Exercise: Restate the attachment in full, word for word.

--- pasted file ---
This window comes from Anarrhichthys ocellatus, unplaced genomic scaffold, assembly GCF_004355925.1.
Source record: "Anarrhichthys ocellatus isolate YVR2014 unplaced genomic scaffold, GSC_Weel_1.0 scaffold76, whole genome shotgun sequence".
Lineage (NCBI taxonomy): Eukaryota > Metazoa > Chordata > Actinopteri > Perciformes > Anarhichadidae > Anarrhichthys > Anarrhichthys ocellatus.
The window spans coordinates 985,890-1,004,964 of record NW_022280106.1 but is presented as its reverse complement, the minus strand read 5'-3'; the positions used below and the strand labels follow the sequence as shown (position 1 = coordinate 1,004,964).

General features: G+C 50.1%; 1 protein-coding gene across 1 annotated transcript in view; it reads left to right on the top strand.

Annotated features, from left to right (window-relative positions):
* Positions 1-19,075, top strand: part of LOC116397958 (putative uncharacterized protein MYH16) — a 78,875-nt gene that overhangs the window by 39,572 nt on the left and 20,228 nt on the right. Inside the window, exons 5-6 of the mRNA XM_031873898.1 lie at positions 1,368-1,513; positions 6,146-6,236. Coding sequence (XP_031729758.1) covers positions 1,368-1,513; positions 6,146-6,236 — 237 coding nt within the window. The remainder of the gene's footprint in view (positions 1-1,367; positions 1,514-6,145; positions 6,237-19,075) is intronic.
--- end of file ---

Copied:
This window comes from Anarrhichthys ocellatus, unplaced genomic scaffold, assembly GCF_004355925.1.
Source record: "Anarrhichthys ocellatus isolate YVR2014 unplaced genomic scaffold, GSC_Weel_1.0 scaffold76, whole genome shotgun sequence".
Lineage (NCBI taxonomy): Eukaryota > Metazoa > Chordata > Actinopteri > Perciformes > Anarhichadidae > Anarrhichthys > Anarrhichthys ocellatus.
The window spans coordinates 985,890-1,004,964 of record NW_022280106.1 but is presented as its reverse complement, the minus strand read 5'-3'; the positions used below and the strand labels follow the sequence as shown (position 1 = coordinate 1,004,964).

General features: G+C 50.1%; 1 protein-coding gene across 1 annotated transcript in view; it reads left to right on the top strand.

Annotated features, from left to right (window-relative positions):
* Positions 1-19,075, top strand: part of LOC116397958 (putative uncharacterized protein MYH16) — a 78,875-nt gene that overhangs the window by 39,572 nt on the left and 20,228 nt on the right. Inside the window, exons 5-6 of the mRNA XM_031873898.1 lie at positions 1,368-1,513; positions 6,146-6,236. Coding sequence (XP_031729758.1) covers positions 1,368-1,513; positions 6,146-6,236 — 237 coding nt within the window. The remainder of the gene's footprint in view (positions 1-1,367; positions 1,514-6,145; positions 6,237-19,075) is intronic.